CFL shows foresight
Monday, January 26, 2009
Mark Spector: Archive | Subscribe to RSS Feed
With the economy where it is, who better to take on the Grey Cup than an Edmonton Eskimos club that can easily buy the gate for the requisite $3 million?

TAMPA – If you were the Canadian Football League, and like the rest of us, you weren’t sure what lay ahead in the markets, where would you put the next available Grey Cup?

The CFL’s big game made money in recent years in Toronto, Vancouver and Montreal. But what now, with the economy in free fall, where would you go?

Like a golfer with a tight lie and water up ahead, the CFL reached for a trusty old club, Sportsnet has learned, awarding the 2010 Grey Cup game to the Edmonton Eskimos.

Let’s face it: With the ‘09 game set for McMahon Stadium in Calgary, it was probably the Eskimos’ turn anyhow.

But with the economy where it is, who better to take on the game than a club that can easily buy the gate for the requisite $3 million and take the league off the financial hook at a time when the prudent decision has to be the right one for the CFL?

Truth be told, at a $3-million buy, it is a no-brainer now to make money on the Grey Cup. Big money – in CFL terms of course. The Eskimos can count on a profit of five or six million.

But in returning to Edmonton, where wildly successful Cups were held in 2002 and '97, the league is secure in knowing that its championship game, at least, will be in good hands for two consecutive years. The Stampeders have the game next November.

It is on the rarest of occasions that the CFL has been accused of showing foresight, but having back-to-back championships in Canada’s most economically sound province might give one the impression the league actually knew what it was doing. Don’t worry folks, they’ll disprove that by putting another team in Ottawa before long, we promise.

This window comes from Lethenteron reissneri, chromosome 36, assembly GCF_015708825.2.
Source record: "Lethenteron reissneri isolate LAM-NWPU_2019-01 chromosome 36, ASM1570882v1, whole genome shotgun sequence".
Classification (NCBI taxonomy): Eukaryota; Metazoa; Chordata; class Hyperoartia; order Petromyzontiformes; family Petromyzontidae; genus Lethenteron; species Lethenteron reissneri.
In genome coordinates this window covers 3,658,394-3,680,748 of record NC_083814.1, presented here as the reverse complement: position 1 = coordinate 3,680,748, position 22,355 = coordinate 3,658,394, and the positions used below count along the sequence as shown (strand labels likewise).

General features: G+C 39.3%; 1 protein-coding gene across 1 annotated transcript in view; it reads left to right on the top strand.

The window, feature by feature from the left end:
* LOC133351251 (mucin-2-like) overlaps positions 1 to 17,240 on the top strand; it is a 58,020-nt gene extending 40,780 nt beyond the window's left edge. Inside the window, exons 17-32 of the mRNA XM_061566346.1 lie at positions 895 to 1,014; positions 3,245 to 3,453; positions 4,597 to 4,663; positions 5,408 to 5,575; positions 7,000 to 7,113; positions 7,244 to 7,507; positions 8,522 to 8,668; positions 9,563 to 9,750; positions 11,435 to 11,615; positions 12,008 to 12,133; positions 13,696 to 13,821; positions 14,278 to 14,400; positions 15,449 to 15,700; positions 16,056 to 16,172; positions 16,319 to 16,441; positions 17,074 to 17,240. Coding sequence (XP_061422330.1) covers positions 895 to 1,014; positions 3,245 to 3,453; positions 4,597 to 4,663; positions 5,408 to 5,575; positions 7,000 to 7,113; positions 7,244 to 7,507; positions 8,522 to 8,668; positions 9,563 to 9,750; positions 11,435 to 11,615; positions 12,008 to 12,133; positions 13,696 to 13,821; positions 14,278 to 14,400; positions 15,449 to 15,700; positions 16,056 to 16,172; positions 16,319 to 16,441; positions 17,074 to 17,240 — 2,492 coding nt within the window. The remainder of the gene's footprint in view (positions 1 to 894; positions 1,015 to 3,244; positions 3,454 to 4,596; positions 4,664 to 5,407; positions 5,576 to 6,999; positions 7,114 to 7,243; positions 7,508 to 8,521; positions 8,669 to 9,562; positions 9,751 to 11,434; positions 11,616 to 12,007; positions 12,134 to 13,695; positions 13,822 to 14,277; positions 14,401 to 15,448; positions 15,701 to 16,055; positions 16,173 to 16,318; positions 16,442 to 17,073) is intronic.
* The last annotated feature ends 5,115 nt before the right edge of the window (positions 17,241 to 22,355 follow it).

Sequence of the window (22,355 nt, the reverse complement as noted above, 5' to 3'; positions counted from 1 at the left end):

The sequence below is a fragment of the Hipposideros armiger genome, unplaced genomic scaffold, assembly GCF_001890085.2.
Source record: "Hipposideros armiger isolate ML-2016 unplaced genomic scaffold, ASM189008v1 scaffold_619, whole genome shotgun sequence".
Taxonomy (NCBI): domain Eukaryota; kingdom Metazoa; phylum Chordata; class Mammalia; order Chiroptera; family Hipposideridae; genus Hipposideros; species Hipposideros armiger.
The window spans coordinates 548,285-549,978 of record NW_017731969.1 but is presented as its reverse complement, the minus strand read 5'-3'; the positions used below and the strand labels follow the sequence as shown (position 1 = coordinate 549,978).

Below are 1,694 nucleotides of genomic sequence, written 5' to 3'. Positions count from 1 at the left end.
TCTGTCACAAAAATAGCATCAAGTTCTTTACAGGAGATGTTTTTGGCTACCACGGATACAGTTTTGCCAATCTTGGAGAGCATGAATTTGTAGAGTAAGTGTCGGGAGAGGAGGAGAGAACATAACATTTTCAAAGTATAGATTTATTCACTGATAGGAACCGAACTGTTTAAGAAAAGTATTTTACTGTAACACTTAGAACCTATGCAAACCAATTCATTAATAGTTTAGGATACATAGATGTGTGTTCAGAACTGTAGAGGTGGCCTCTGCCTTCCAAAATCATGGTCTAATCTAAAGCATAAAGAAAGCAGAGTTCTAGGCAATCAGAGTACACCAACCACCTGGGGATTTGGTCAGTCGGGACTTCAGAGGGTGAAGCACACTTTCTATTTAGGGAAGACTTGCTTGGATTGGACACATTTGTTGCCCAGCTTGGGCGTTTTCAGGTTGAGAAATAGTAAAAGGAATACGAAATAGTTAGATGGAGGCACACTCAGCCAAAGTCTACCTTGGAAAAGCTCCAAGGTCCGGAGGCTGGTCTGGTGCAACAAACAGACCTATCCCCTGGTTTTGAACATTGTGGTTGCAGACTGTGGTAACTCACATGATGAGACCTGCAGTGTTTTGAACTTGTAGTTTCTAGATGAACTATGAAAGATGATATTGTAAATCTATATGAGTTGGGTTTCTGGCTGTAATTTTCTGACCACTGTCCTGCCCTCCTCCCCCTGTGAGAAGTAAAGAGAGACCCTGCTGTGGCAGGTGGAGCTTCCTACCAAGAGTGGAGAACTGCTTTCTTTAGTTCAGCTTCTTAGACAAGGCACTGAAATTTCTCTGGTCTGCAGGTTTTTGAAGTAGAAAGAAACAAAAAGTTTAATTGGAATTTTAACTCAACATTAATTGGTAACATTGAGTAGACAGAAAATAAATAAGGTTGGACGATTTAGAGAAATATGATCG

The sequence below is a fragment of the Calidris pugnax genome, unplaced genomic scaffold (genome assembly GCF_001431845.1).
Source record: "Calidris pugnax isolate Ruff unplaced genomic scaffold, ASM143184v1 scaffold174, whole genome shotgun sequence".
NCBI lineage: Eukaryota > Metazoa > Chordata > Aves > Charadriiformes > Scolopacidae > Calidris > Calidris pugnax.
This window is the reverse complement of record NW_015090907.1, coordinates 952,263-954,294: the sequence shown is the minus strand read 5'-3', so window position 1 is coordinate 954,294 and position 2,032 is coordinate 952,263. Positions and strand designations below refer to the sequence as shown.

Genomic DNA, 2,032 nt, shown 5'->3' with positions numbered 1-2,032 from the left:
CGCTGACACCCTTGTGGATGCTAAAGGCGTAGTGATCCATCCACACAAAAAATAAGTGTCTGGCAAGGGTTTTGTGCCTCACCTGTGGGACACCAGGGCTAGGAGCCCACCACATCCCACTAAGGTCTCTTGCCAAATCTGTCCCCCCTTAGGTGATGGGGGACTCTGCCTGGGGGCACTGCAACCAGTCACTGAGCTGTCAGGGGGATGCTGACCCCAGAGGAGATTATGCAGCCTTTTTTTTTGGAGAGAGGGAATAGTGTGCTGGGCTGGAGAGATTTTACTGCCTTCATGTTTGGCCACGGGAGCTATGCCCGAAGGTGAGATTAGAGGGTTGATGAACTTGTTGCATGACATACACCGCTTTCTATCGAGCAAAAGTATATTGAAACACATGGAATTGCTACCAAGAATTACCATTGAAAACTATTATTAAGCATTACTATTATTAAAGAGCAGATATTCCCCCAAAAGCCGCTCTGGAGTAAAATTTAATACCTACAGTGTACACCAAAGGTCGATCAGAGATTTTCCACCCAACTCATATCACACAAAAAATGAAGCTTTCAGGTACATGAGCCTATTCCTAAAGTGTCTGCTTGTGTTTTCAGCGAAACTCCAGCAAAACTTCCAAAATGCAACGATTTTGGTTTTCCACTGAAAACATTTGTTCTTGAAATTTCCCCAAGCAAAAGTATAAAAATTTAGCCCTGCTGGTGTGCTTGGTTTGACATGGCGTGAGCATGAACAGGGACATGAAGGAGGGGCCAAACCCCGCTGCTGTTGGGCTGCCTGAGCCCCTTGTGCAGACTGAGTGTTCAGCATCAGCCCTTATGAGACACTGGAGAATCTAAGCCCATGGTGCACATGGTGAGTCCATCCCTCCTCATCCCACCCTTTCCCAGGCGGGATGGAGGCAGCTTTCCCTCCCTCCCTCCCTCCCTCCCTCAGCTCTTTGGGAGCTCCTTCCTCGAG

In the meantime though, the CFL can whistle past the graveyard that has claimed the Arena Football League and threatens so many other sports circuits. The league governors have held the line on their salary cap at $4.2 million, and of all the professional sports on the Canadian landscape, there isn’t one that can mix the level of exposure with the price threshold the CFL offers both fans and advertisers.

It is perhaps why the old girl catches a cold once in a while, but she never dies.

It’s a fallback position for Canadians, the CFL. Even in Hamilton, where the franchise has been troubled for so long that it seems like the norm, she has made it through another winter. They’ll throw another coat of paint on old Ivor Wynne this spring, and the Ticats will lose another dozen games in '09, a sad rite of passage in the CFL.

In Edmonton though, it’s different.

Sure, the team has had its struggles of late, but nothing like what other franchises have endured over the years. And though fans called for the heads of the front-office folks who run the team (into the ground, some say), there has never, ever been any question of whether the club could pay its bills or begin another season.

In fact, is there another team in the CFL with a suspected $9 million in its “stabilization fund”?

No, there isn’t. And by the time the 2010 Grey Cup is done, that fund will grow by 50 per cent.

Mark Spector is the lead columnist for